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2 of 4 people found the following review helpful
4.0 out of 5 stars Pleasant read, Oct. 7 2008
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George P. Vanpopta "gvp.com" (Ottawa, ON) - See all my reviews
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In The Occupied Garden (McClelland & Stewart, 2008), Kristen den Hartog and Tracy Kasaboski tell the story of their grandparents' experience of the II World War in the Netherlands. The book is well written and interesting. The authors did extensive research and nicely weave together the strands of the lives of their grandparents, the Royal Dutch family, the events of the war including the liberation by "onze Canadezen", and the challenges of immigration to Canada. Especially if you are of Dutch immigration stock, you will enjoy this fine book.
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0 of 1 people found the following review helpful
5.0 out of 5 stars War time life in Holland and how they survived., Nov. 22 2012
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This review is from: The Occupied Garden: A Family Memoir of War-Torn Holland (Paperback)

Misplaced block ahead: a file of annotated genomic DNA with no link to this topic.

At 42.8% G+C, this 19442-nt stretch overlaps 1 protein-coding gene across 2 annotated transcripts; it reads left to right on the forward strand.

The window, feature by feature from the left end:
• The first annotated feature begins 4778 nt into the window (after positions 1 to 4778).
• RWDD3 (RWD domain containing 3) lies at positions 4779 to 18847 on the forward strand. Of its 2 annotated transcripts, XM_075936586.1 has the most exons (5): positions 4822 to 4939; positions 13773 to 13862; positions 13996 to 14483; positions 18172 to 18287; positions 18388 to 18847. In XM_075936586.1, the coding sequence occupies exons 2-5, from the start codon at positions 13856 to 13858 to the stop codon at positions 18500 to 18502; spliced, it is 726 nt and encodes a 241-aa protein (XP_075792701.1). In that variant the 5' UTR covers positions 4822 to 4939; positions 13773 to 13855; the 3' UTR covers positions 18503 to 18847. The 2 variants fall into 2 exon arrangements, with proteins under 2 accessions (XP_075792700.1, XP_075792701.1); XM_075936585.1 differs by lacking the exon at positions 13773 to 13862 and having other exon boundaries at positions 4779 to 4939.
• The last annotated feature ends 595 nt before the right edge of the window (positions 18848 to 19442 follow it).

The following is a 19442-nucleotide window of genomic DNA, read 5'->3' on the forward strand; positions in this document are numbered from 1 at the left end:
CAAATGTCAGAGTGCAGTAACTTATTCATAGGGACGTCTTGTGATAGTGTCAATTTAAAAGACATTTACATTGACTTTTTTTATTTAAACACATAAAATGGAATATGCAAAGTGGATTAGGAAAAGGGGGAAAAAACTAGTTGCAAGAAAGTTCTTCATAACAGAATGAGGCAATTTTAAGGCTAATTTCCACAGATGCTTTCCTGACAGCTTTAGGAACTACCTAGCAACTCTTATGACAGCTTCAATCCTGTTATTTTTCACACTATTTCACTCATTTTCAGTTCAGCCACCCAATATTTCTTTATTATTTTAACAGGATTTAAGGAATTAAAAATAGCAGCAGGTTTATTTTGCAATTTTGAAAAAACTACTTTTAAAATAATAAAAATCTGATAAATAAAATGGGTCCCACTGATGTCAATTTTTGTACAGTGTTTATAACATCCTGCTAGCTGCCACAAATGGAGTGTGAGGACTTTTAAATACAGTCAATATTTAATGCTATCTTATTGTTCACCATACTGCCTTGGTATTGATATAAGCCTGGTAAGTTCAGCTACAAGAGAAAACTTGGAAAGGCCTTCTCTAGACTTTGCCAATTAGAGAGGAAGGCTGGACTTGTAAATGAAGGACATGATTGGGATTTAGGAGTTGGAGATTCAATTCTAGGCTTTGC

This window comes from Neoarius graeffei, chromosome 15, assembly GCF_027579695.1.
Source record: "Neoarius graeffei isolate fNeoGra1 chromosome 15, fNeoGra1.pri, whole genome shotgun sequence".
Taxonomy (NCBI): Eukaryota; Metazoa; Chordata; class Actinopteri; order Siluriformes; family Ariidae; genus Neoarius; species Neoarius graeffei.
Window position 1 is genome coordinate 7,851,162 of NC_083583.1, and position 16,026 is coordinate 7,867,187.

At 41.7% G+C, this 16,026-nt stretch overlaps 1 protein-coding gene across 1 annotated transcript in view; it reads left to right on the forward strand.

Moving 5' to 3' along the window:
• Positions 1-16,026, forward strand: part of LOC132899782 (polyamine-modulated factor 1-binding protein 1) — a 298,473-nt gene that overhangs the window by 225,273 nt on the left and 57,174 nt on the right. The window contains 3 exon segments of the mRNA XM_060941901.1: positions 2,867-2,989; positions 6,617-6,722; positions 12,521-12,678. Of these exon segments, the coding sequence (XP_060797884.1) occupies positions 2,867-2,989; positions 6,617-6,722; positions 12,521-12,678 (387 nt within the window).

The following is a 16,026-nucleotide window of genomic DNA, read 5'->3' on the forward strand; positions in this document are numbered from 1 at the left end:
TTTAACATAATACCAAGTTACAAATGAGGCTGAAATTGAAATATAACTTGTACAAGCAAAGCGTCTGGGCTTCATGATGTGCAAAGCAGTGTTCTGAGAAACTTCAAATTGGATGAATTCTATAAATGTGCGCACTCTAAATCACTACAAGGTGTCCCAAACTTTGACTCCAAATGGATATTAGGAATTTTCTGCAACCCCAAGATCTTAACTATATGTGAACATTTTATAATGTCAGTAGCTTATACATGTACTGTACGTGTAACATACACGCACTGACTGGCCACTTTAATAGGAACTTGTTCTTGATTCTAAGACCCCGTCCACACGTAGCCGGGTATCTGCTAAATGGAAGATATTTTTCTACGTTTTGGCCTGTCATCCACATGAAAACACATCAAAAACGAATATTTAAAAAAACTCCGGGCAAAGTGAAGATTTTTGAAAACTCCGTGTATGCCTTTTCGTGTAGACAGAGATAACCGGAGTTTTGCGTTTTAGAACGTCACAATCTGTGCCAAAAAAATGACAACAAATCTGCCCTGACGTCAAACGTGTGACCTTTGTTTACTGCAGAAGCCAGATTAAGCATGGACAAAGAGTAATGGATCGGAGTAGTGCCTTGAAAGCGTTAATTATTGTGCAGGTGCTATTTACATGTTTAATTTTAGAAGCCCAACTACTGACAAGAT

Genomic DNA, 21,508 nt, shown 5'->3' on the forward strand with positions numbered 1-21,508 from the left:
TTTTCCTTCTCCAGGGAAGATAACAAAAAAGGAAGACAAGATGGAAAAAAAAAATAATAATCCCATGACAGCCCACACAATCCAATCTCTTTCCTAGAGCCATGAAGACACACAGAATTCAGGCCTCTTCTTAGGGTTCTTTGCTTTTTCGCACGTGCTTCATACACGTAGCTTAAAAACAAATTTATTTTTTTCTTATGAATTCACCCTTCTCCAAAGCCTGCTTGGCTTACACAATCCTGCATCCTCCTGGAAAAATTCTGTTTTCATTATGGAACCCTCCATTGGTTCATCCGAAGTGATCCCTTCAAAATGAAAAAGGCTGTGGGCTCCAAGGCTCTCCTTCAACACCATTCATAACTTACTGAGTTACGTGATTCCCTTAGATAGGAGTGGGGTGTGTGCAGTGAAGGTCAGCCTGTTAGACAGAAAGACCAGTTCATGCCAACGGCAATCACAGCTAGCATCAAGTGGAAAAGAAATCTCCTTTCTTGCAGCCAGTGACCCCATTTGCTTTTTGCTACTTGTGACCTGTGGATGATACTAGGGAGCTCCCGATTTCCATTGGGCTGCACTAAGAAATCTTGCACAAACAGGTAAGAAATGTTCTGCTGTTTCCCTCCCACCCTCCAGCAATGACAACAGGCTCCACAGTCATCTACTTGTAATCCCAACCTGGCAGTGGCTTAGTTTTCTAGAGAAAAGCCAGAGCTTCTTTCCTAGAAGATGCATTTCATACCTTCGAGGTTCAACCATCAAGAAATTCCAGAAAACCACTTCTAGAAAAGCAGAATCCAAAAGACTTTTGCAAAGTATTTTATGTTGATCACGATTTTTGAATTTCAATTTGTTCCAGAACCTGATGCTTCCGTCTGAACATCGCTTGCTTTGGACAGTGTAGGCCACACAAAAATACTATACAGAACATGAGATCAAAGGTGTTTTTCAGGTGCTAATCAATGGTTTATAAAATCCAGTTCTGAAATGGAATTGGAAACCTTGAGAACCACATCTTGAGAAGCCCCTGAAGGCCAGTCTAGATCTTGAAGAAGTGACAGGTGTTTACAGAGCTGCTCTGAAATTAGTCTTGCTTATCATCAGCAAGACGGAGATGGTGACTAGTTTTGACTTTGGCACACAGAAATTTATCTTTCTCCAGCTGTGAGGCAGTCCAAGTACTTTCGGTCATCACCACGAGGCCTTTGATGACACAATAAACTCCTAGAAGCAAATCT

Excellent service. The book is an outstanding summary of life in Holland prior to WW II, the occupation by Germany in 1940 and the liberation by the allies( Canadians) in 1944-45. Based on an actual family, the personal stories are very gripping. The book is very well written, easy to read, and hard to put down.
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0 of 1 people found the following review helpful
5.0 out of 5 stars Insight to Dutch-Canadian Ties, April 15 2012
By 
John Kruithof (Ottawa) - See all my reviews
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This review is from: The Occupied Garden: A Family Memoir of War-Torn Holland (Paperback)
"The Occupied Garden" tells the story of a Dutch family coping with German occupation of the Netherlands during World War II. The unpredictability of what the occupiers would inflict next made life precarious. We get not only an accurate picture of what life was like in Holland at the time, but also the wider aspects of national and international influences shaping the conduct of the war. The role of Canadian soldiers liberating Holland is passionately conveyed, explaining Dutch gratitude to this day. The family's emigration to Canada in 1951 reveals the aspirations of a large number of war-weary people. The book is of great relevance to understanding the special bond that exists between the Dutch and Canadians. Authors Kristen den Hartog and Tracy Kasaboski are to be congratulated for digging into family history and bringing the story to life in a modern context.
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The Occupied Garden: A Family Memoir of War-Torn Holland
The Occupied Garden: A Family Memoir of War-Torn Holland by Tracy Kasaboski (Paperback - March 17 2009)